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location Atlanta, GA
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visits member for 2 years, 7 months
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I'm working on my PhD in aerospace engineering, specializing in computational turbulent combustion. My focus is primarily on massively parallel algorithms and computational methods for solving fluid and structural mechanics problems. Primary work is done in Fortran (90, 95, and 2003) but recent work has me branching into python, C and C++.

I'm also interested in international affairs and law.

Also interested in applying computational techniques to sports, in particular cycling aerodynamics and performance optimization. Particular emphasis on track cycling and time trialing.


Jul
16
comment Simulation of fluid flow using Euler equation
I would always recommend that you start learning a topic by finding a text book. Journal papers are very hard to learn a brand new topic from -- they are supposed to be communicating an advanced topic to experts in the field. Text books are meant to educate somebody to become an expert.
Jul
15
comment Can we 'see' the Kolmogorv microscale
@mart If you plotted the sum of multiple sine waves with random frequencies, could you tell from the plot what the highest frequency is? I don't think you can and it's the same issue here.
Jul
15
answered Can we 'see' the Kolmogorv microscale
Jul
14
comment How hot is aurora?
But sticking your hand in them would probably still hurt quite a bit from being in space...
Jul
13
comment Why do co-rotating vortices coalesce, but not counter-rotating ones?
Not enough for a full answer -- consider the pressure field between the vortex pair and the pressure outside of it. You get a Venturi type effect -- the same reason two boats moving side by side get sucked together.
Jul
12
comment How can a gas support tensile stresses?
@BrysonS. Who says a gas can support a negative pressure? It can support forces that reduce pressure, but never to 0.
Jul
12
comment Examples of nearly perfect fluids and gases
Well, we use the perfect gas assumption for the vast majority of fluid dynamics and we seem to be doing a pretty good job of getting the right answers... so there's a whole lot of examples of times where gases behave almost perfectly.
Jul
11
comment What is the Reynolds Number?
The human explanation would be exactly what's in the introduction section of Wikipedia. I don't see what is unclear about any of that.
Jul
10
comment Can we measure temperature of a object just by the sound it makes?
Do you mean that you do something like strike an object and measure the resulting frequency? Kind of like taking a tuning fork and heating it up then striking it and finding it's temperature knowing the new and original frequencies?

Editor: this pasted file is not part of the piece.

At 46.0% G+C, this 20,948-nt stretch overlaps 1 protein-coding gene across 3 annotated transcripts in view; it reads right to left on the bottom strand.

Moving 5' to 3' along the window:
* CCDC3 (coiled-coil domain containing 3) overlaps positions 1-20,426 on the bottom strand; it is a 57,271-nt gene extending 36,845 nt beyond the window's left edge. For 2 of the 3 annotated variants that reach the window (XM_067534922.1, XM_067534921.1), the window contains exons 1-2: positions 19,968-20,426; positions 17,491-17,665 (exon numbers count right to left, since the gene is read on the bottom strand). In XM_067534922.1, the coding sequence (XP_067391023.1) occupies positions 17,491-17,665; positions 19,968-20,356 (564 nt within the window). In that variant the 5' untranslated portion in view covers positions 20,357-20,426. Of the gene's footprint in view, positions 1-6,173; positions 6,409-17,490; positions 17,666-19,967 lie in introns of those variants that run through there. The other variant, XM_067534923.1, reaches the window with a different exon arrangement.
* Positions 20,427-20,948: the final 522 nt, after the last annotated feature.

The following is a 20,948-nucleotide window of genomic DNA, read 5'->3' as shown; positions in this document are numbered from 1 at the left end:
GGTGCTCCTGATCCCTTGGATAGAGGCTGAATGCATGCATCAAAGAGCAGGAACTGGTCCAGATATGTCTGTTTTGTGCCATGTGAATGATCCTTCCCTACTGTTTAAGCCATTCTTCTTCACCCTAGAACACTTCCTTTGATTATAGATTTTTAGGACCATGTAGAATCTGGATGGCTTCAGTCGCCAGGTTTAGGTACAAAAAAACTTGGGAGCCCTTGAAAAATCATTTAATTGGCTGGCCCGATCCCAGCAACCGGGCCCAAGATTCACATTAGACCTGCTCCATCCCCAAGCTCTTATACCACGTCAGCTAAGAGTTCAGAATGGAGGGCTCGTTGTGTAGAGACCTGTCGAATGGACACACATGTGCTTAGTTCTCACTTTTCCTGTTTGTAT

Jul
8
comment Calculate Euler equations of fluid dynamics without division?
How do you plan on dividing by cell volume? Or if you use the primitive system, how will you get $T$ from $e$ without dividing? It's a bit crazy to try and write an entire numerical code without using a single divide.
Jul
8
comment Irrotational fluid
Also, it should be noted that viscous potential flows do also exist...
Jul
8
comment Irrotational fluid
Related: physics.stackexchange.com/q/31179
Jul
8
comment A gas close to zero Kelvin
@KyleKanos It's more like a "pretty awesome gas." And in actuality, I've always kind of objected to considering it an entirely new state of matter. It's really just a slightly different already-existing state of matter. We don't have magnetic solids as a state of matter, why have magnetic gasses?
Jul
8
comment A gas close to zero Kelvin
@user48904 Fortunately we will probably never know since we can't every actually get to $0 K$ :)
Jul
8
comment A gas close to zero Kelvin
@KyleKanos Per wikipedia, " Like gas, plasma does not have a definite shape or a definite volume unless enclosed in a container; unlike gas, under the influence of a magnetic field, it may form structures such as filaments, beams and double layers."
Jul
8
answered A gas close to zero Kelvin
Jul
7
comment How do adhesive and cohesive forces affect surface tension?
@amlrg I think the differences in interpretation is a good reason to close it as unclear until the OP clarifies the intention.
Jul
7
comment How do adhesive and cohesive forces affect surface tension?
I'm likewise unclear on your terminology. Are you saying cohesive forces are oriented parallel to the interface and adhesive forces are perpendicular to the interface?
Jul
7
comment How do we define a sound source?
I think the way you were taught depends entirely on some underlying assumptions that aren't always required. Evanescent acoustic waves most certainly do exist (see for example section 13.2 for a discussion of how it occurs). But more to my other point -- if you blow gently through your lips (not whistle, just blow) there is most certainly sound generated. But nothing is remotely supersonic.
Jul
7
comment How do we define a sound source?
But by definition, acoustic waves can be evanescent. Are you trying to say that you are only interested in planar acoustic waves? How are you defining "sound"?